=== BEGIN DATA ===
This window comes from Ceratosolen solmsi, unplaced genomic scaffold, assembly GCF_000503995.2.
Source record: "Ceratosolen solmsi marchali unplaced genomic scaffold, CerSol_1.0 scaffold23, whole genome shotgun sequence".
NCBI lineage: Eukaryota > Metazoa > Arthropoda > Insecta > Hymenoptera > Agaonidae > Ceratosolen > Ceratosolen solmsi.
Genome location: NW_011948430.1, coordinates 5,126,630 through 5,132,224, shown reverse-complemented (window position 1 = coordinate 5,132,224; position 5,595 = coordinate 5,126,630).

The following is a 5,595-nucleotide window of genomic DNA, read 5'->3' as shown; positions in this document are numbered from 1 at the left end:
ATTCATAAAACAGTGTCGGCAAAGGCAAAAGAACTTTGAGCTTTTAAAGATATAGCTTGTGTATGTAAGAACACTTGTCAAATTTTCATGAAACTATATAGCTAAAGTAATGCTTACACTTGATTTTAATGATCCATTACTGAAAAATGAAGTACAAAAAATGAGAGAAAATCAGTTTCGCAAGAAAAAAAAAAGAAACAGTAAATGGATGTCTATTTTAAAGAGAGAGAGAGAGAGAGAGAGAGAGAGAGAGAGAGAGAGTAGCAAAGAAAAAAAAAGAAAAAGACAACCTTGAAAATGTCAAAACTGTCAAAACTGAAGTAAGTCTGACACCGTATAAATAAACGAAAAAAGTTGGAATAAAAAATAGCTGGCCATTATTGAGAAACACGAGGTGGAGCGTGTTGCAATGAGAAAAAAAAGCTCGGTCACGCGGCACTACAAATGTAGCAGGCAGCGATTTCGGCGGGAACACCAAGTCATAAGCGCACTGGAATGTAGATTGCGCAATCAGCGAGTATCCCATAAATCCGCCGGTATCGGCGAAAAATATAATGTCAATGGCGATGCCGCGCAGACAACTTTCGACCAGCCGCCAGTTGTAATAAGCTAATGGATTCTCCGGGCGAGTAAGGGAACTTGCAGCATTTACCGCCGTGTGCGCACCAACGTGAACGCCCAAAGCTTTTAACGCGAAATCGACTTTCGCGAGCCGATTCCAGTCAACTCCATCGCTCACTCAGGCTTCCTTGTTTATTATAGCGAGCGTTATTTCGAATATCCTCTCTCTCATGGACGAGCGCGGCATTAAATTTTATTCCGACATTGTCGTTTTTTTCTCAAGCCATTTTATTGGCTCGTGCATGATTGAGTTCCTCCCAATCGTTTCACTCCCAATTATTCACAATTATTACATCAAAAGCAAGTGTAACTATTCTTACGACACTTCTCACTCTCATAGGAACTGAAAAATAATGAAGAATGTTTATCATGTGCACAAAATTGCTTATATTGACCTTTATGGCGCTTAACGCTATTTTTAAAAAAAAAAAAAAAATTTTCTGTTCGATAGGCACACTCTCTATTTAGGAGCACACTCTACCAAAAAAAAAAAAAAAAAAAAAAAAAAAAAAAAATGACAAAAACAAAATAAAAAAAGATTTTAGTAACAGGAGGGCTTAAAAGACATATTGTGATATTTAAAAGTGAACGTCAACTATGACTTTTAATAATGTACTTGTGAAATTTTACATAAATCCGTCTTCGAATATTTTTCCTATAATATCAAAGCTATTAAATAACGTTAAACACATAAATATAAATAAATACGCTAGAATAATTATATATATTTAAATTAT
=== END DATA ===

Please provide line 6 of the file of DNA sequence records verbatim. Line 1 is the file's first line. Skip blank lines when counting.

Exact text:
ATTCATAAAACAGTGTCGGCAAAGGCAAAAGAACTTTGAGCTTTTAAAGATATAGCTTGTGTATGTAAGAACACTTGTCAAATTTTCATGAAACTATATAGCTAAAGTAATGCTTACACTTGATTTTAATGATCCATTACTGAAAAATGAAGTACAAAAAATGAGAGAAAATCAGTTTCGCAAGAAAAAAAAAAGAAACAGTAAATGGATGTCTATTTTAAAGAGAGAGAGAGAGAGAGAGAGAGAGAGAGAGAGAGAGAGTAGCAAAGAAAAAAAAAGAAAAAGACAACCTTGAAAATGTCAAAACTGTCAAAACTGAAGTAAGTCTGACACCGTATAAATAAACGAAAAAAGTTGGAATAAAAAATAGCTGGCCATTATTGAGAAACACGAGGTGGAGCGTGTTGCAATGAGAAAAAAAAGCTCGGTCACGCGGCACTACAAATGTAGCAGGCAGCGATTTCGGCGGGAACACCAAGTCATAAGCGCACTGGAATGTAGATTGCGCAATCAGCGAGTATCCCATAAATCCGCCGGTATCGGCGAAAAATATAATGTCAATGGCGATGCCGCGCAGACAACTTTCGACCAGCCGCCAGTTGTAATAAGCTAATGGATTCTCCGGGCGAGTAAGGGAACTTGCAGCATTTACCGCCGTGTGCGCACCAACGTGAACGCCCAAAGCTTTTAACGCGAAATCGACTTTCGCGAGCCGATTCCAGTCAACTCCATCGCTCACTCAGGCTTCCTTGTTTATTATAGCGAGCGTTATTTCGAATATCCTCTCTCTCATGGACGAGCGCGGCATTAAATTTTATTCCGACATTGTCGTTTTTTTCTCAAGCCATTTTATTGGCTCGTGCATGATTGAGTTCCTCCCAATCGTTTCACTCCCAATTATTCACAATTATTACATCAAAAGCAAGTGTAACTATTCTTACGACACTTCTCACTCTCATAGGAACTGAAAAATAATGAAGAATGTTTATCATGTGCACAAAATTGCTTATATTGACCTTTATGGCGCTTAACGCTATTTTTAAAAAAAAAAAAAAAATTTTCTGTTCGATAGGCACACTCTCTATTTAGGAGCACACTCTACCAAAAAAAAAAAAAAAAAAAAAAAAAAAAAAAAATGACAAAAACAAAATAAAAAAAGATTTTAGTAACAGGAGGGCTTAAAAGACATATTGTGATATTTAAAAGTGAACGTCAACTATGACTTTTAATAATGTACTTGTGAAATTTTACATAAATCCGTCTTCGAATATTTTTCCTATAATATCAAAGCTATTAAATAACGTTAAACACATAAATATAAATAAATACGCTAGAATAATTATATATATTTAAATTAT